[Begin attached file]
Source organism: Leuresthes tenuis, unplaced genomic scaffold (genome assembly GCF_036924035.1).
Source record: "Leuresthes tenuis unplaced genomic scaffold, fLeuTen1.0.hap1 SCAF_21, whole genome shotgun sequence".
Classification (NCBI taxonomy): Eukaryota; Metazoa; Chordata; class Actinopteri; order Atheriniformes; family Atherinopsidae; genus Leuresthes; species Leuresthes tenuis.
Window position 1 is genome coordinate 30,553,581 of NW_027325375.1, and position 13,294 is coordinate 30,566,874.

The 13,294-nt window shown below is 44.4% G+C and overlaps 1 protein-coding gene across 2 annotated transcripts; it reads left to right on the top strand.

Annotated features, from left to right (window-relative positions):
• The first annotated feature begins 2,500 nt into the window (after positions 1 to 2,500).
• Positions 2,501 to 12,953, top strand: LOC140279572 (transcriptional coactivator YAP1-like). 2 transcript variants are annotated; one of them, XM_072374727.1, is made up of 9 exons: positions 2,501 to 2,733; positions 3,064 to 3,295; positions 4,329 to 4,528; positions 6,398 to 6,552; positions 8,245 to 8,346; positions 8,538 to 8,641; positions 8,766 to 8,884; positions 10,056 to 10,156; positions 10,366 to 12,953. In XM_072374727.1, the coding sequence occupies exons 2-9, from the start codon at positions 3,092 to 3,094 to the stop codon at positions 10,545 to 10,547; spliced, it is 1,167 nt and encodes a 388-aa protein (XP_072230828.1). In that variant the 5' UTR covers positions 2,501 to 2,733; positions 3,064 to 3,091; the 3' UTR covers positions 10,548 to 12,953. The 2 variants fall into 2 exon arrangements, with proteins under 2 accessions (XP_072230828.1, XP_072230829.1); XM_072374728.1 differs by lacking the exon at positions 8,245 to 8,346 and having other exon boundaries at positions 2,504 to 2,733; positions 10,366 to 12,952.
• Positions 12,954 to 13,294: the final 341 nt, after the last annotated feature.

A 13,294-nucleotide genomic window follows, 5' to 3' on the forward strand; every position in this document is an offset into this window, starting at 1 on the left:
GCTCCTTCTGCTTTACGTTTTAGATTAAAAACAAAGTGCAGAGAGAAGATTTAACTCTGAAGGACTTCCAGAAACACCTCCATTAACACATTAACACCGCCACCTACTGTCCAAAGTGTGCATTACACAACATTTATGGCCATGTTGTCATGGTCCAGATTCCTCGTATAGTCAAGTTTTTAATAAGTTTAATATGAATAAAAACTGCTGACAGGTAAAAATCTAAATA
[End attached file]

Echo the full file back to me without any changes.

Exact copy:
Source organism: Leuresthes tenuis, unplaced genomic scaffold (genome assembly GCF_036924035.1).
Source record: "Leuresthes tenuis unplaced genomic scaffold, fLeuTen1.0.hap1 SCAF_21, whole genome shotgun sequence".
Classification (NCBI taxonomy): Eukaryota; Metazoa; Chordata; class Actinopteri; order Atheriniformes; family Atherinopsidae; genus Leuresthes; species Leuresthes tenuis.
Window position 1 is genome coordinate 30,553,581 of NW_027325375.1, and position 13,294 is coordinate 30,566,874.

The 13,294-nt window shown below is 44.4% G+C and overlaps 1 protein-coding gene across 2 annotated transcripts; it reads left to right on the top strand.

Annotated features, from left to right (window-relative positions):
• The first annotated feature begins 2,500 nt into the window (after positions 1 to 2,500).
• Positions 2,501 to 12,953, top strand: LOC140279572 (transcriptional coactivator YAP1-like). 2 transcript variants are annotated; one of them, XM_072374727.1, is made up of 9 exons: positions 2,501 to 2,733; positions 3,064 to 3,295; positions 4,329 to 4,528; positions 6,398 to 6,552; positions 8,245 to 8,346; positions 8,538 to 8,641; positions 8,766 to 8,884; positions 10,056 to 10,156; positions 10,366 to 12,953. In XM_072374727.1, the coding sequence occupies exons 2-9, from the start codon at positions 3,092 to 3,094 to the stop codon at positions 10,545 to 10,547; spliced, it is 1,167 nt and encodes a 388-aa protein (XP_072230828.1). In that variant the 5' UTR covers positions 2,501 to 2,733; positions 3,064 to 3,091; the 3' UTR covers positions 10,548 to 12,953. The 2 variants fall into 2 exon arrangements, with proteins under 2 accessions (XP_072230828.1, XP_072230829.1); XM_072374728.1 differs by lacking the exon at positions 8,245 to 8,346 and having other exon boundaries at positions 2,504 to 2,733; positions 10,366 to 12,952.
• Positions 12,954 to 13,294: the final 341 nt, after the last annotated feature.

A 13,294-nucleotide genomic window follows, 5' to 3' on the forward strand; every position in this document is an offset into this window, starting at 1 on the left:
GCTCCTTCTGCTTTACGTTTTAGATTAAAAACAAAGTGCAGAGAGAAGATTTAACTCTGAAGGACTTCCAGAAACACCTCCATTAACACATTAACACCGCCACCTACTGTCCAAAGTGTGCATTACACAACATTTATGGCCATGTTGTCATGGTCCAGATTCCTCGTATAGTCAAGTTTTTAATAAGTTTAATATGAATAAAAACTGCTGACAGGTAAAAATCTAAATA